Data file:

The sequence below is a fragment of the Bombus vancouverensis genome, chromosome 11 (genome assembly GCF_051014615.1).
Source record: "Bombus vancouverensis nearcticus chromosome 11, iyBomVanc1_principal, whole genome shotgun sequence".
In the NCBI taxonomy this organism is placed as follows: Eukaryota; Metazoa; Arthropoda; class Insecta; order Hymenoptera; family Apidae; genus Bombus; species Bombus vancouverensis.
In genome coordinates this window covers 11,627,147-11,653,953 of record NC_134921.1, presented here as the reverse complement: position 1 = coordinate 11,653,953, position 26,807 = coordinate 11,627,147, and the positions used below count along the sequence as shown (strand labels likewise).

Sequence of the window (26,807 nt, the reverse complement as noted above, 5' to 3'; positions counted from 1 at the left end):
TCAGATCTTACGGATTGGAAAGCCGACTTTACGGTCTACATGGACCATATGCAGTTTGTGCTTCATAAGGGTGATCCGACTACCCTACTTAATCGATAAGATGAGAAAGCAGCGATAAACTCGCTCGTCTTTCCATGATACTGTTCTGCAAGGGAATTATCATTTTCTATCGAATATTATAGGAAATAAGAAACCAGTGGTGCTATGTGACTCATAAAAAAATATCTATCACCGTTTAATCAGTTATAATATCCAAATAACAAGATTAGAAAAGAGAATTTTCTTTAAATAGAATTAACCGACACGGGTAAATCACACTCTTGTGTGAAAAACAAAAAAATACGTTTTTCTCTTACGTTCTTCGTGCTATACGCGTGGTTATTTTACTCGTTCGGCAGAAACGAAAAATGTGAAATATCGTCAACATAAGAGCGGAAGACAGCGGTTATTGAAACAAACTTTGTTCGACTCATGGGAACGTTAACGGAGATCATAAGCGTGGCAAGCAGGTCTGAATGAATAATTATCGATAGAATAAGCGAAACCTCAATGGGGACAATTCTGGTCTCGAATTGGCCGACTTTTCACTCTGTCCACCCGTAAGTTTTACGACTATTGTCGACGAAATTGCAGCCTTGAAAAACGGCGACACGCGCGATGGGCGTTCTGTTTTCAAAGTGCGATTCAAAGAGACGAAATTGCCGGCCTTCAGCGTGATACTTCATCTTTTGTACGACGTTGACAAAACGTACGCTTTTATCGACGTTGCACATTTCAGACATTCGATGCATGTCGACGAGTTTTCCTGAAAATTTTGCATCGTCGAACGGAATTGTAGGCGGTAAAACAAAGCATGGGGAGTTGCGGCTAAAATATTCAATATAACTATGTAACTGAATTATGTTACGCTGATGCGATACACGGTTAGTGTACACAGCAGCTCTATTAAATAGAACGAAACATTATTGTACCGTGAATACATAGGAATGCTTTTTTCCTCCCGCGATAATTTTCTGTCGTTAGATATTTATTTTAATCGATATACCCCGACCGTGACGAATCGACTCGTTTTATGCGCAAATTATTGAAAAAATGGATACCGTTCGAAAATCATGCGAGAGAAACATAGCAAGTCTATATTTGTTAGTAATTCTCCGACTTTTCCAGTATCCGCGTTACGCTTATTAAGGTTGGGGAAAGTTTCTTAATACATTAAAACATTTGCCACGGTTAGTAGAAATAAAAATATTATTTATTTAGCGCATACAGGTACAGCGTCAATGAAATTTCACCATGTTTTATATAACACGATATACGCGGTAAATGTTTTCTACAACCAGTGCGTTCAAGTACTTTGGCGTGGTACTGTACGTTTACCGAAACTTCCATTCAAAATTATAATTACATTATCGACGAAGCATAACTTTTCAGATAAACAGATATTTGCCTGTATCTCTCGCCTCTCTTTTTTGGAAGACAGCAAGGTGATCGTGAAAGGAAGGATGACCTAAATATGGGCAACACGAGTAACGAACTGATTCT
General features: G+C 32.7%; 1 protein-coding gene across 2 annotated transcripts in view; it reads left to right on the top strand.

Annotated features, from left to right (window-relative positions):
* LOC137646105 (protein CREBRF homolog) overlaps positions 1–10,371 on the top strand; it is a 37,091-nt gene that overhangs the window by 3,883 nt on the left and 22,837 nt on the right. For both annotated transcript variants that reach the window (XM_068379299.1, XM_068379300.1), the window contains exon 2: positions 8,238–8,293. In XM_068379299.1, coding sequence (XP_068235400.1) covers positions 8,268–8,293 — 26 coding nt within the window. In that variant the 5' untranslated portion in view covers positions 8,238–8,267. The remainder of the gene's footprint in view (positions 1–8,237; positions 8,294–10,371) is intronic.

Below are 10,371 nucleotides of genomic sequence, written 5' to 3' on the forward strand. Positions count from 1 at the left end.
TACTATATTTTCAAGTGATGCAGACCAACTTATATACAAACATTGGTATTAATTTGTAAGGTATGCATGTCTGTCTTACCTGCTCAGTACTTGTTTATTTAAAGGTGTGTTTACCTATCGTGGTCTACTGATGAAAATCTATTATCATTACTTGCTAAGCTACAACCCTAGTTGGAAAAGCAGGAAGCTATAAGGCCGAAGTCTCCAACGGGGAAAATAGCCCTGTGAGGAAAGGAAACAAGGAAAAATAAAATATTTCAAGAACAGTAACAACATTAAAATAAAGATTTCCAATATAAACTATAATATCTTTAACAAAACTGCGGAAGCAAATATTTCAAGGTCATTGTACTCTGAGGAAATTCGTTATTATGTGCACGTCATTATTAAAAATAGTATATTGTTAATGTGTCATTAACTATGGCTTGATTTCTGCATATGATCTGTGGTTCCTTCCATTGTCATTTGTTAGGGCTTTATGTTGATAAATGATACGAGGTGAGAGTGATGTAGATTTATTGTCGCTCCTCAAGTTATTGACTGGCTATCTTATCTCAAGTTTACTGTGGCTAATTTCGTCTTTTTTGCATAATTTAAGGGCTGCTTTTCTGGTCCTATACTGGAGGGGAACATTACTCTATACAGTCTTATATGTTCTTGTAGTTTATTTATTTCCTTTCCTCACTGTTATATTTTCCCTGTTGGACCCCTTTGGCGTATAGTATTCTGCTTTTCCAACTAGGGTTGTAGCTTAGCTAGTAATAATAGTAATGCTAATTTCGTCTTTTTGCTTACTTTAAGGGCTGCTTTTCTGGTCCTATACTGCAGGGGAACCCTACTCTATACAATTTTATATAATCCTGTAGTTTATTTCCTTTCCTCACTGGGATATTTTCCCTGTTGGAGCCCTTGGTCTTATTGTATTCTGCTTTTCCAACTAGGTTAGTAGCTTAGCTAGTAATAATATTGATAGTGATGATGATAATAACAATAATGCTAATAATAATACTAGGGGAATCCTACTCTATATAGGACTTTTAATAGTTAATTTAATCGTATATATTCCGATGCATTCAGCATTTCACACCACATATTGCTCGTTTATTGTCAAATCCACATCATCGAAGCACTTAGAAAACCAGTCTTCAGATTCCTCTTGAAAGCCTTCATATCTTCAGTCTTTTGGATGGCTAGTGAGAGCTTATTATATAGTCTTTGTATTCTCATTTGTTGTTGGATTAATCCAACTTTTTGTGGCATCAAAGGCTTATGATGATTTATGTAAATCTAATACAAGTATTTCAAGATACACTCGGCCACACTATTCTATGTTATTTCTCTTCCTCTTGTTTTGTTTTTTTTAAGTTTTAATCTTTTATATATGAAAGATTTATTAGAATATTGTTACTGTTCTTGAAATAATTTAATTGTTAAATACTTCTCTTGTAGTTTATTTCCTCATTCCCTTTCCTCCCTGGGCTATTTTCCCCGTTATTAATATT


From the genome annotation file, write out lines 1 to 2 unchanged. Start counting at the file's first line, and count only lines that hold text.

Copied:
The sequence below is a fragment of the Bombus vancouverensis genome, chromosome 11 (genome assembly GCF_051014615.1).
Source record: "Bombus vancouverensis nearcticus chromosome 11, iyBomVanc1_principal, whole genome shotgun sequence".